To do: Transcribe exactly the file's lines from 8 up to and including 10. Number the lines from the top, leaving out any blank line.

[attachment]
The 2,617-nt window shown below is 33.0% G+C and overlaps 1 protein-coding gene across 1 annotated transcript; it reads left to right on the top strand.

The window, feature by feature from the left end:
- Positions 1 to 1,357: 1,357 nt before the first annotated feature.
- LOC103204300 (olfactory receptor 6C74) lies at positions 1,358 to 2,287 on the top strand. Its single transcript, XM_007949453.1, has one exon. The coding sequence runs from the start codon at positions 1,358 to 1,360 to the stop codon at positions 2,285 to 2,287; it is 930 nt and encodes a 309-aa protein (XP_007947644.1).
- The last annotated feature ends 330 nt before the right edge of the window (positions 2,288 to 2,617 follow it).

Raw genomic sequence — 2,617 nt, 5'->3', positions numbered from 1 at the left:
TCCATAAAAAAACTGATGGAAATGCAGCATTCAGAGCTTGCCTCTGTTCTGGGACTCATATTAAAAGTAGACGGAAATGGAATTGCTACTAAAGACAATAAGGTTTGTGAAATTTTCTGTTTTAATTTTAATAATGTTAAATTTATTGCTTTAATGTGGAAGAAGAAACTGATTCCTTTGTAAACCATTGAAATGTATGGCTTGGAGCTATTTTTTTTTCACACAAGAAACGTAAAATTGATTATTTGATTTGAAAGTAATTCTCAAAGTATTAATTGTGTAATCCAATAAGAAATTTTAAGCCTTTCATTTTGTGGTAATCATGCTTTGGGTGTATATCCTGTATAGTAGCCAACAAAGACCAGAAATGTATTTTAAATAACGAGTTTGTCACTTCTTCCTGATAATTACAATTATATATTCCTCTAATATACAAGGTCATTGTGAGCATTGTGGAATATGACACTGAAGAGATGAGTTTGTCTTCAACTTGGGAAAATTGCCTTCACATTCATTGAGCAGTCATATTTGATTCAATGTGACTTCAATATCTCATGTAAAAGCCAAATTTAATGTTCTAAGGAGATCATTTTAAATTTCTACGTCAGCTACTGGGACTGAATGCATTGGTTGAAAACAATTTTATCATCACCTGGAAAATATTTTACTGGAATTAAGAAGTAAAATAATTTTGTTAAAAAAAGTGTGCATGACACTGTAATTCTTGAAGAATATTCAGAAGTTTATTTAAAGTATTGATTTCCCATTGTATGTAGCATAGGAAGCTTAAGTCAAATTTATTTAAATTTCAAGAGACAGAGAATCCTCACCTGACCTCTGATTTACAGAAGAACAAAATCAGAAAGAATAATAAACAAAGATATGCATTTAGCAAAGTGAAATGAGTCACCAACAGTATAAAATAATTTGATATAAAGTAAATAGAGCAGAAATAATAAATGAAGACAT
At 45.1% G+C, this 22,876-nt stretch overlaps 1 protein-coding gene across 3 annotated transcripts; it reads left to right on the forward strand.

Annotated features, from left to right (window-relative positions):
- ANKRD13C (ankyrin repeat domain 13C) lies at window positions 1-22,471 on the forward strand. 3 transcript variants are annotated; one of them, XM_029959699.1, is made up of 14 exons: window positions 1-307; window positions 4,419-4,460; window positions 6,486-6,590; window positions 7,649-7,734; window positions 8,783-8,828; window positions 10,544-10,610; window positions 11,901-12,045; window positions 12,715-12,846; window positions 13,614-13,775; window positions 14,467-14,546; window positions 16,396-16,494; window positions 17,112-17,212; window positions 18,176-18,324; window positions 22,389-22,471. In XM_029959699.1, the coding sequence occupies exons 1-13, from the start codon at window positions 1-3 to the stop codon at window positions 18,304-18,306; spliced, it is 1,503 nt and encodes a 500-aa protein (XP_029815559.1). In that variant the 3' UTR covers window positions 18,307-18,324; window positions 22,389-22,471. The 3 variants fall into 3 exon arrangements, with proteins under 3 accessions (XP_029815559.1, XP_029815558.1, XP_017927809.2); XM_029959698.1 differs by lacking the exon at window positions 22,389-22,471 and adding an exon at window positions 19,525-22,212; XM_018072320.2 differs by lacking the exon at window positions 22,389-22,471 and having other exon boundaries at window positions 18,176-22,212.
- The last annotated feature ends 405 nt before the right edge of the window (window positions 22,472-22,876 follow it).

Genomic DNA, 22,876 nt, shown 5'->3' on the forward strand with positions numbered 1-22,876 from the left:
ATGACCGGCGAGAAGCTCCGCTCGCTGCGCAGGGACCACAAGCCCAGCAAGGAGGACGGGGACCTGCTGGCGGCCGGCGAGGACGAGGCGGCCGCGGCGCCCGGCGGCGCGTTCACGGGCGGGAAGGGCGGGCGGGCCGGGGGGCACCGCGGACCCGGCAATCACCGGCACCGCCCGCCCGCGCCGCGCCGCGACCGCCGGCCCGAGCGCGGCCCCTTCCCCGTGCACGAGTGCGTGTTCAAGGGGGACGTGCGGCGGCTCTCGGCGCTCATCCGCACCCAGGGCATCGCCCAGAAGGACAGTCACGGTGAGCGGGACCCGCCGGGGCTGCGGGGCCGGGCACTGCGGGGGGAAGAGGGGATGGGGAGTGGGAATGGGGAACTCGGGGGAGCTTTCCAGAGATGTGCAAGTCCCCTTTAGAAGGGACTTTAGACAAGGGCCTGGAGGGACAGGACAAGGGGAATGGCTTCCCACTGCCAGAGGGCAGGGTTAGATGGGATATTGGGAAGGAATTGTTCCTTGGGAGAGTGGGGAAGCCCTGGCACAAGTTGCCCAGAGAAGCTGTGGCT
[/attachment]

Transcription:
At 45.1% G+C, this 22,876-nt stretch overlaps 1 protein-coding gene across 3 annotated transcripts; it reads left to right on the forward strand.

Annotated features, from left to right (window-relative positions):
- ANKRD13C (ankyrin repeat domain 13C) lies at window positions 1-22,471 on the forward strand. 3 transcript variants are annotated; one of them, XM_029959699.1, is made up of 14 exons: window positions 1-307; window positions 4,419-4,460; window positions 6,486-6,590; window positions 7,649-7,734; window positions 8,783-8,828; window positions 10,544-10,610; window positions 11,901-12,045; window positions 12,715-12,846; window positions 13,614-13,775; window positions 14,467-14,546; window positions 16,396-16,494; window positions 17,112-17,212; window positions 18,176-18,324; window positions 22,389-22,471. In XM_029959699.1, the coding sequence occupies exons 1-13, from the start codon at window positions 1-3 to the stop codon at window positions 18,304-18,306; spliced, it is 1,503 nt and encodes a 500-aa protein (XP_029815559.1). In that variant the 3' UTR covers window positions 18,307-18,324; window positions 22,389-22,471. The 3 variants fall into 3 exon arrangements, with proteins under 3 accessions (XP_029815559.1, XP_029815558.1, XP_017927809.2); XM_029959698.1 differs by lacking the exon at window positions 22,389-22,471 and adding an exon at window positions 19,525-22,212; XM_018072320.2 differs by lacking the exon at window positions 22,389-22,471 and having other exon boundaries at window positions 18,176-22,212.